Research ArticleCELL BIOLOGY

Extracellular matrix stiffness determines DNA repair efficiency and cellular sensitivity to genotoxic agents

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Science Advances  11 Sep 2020:
Vol. 6, no. 37, eabb2630
DOI: 10.1126/sciadv.abb2630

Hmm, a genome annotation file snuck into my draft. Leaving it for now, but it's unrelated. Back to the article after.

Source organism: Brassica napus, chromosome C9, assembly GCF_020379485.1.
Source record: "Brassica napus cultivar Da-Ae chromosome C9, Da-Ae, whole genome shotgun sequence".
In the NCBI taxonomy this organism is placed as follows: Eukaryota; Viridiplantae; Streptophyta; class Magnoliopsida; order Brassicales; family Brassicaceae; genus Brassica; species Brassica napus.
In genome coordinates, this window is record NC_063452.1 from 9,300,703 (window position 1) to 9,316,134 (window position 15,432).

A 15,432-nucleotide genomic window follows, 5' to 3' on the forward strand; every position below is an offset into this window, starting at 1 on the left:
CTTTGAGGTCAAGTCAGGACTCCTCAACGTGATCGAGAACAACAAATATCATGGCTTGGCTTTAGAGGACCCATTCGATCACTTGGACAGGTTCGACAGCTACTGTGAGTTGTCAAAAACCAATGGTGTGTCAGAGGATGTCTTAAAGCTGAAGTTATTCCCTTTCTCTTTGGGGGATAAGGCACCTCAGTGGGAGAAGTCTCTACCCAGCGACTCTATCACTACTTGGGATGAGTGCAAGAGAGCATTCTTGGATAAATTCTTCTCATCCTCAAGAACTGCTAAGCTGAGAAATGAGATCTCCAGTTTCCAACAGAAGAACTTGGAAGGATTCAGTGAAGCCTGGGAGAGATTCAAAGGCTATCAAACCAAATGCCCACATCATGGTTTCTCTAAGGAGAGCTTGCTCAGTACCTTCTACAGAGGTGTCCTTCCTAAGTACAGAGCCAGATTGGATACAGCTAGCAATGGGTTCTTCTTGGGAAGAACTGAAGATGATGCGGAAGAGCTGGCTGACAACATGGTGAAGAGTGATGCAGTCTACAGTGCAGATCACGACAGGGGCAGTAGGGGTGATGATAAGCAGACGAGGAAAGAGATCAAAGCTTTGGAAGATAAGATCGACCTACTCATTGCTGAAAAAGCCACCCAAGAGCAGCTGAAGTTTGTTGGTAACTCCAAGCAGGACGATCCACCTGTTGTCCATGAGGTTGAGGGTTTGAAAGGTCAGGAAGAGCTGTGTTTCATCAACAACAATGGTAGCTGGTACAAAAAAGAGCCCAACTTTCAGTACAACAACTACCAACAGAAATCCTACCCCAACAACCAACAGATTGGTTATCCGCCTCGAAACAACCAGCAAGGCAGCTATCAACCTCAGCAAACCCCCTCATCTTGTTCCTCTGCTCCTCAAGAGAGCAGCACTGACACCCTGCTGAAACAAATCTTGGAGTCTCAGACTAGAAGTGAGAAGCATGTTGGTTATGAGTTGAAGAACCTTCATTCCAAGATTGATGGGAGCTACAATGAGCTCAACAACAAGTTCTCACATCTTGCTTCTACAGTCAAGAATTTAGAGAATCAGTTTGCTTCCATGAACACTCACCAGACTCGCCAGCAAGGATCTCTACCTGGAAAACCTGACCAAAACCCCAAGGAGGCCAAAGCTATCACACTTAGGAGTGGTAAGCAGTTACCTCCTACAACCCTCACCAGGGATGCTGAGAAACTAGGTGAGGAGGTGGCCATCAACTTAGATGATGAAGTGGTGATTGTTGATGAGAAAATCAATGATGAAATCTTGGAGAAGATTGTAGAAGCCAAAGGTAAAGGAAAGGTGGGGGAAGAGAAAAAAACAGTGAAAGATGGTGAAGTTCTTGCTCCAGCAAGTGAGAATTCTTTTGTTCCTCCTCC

DNA double-strand breaks (DSBs) are highly toxic lesions that can drive genetic instability. These lesions also contribute to the efficacy of radiotherapy and many cancer chemotherapeutics. DNA repair efficiency is regulated by both intracellular and extracellular chemical signals. However, it is largely unknown whether this process is regulated by physical stimuli such as extracellular mechanical signals. Here, we report that DSB repair is regulated by extracellular mechanical signals. Low extracellular matrix (ECM) stiffness impairs DSB repair and renders cells sensitive to genotoxic agents. Mechanistically, we found that the MAP4K4/6/7 kinases are activated and phosphorylate ubiquitin in cells at low stiffness. Phosphorylated ubiquitin impairs RNF8-mediated ubiquitin signaling at DSB sites, leading to DSB repair deficiency. Our results thus demonstrate that ECM stiffness regulates DSB repair efficiency and genotoxic sensitivity through MAP4K4/6/7 kinase–mediated ubiquitin phosphorylation, providing a previously unidentified regulation in DSB-induced ubiquitin signaling.

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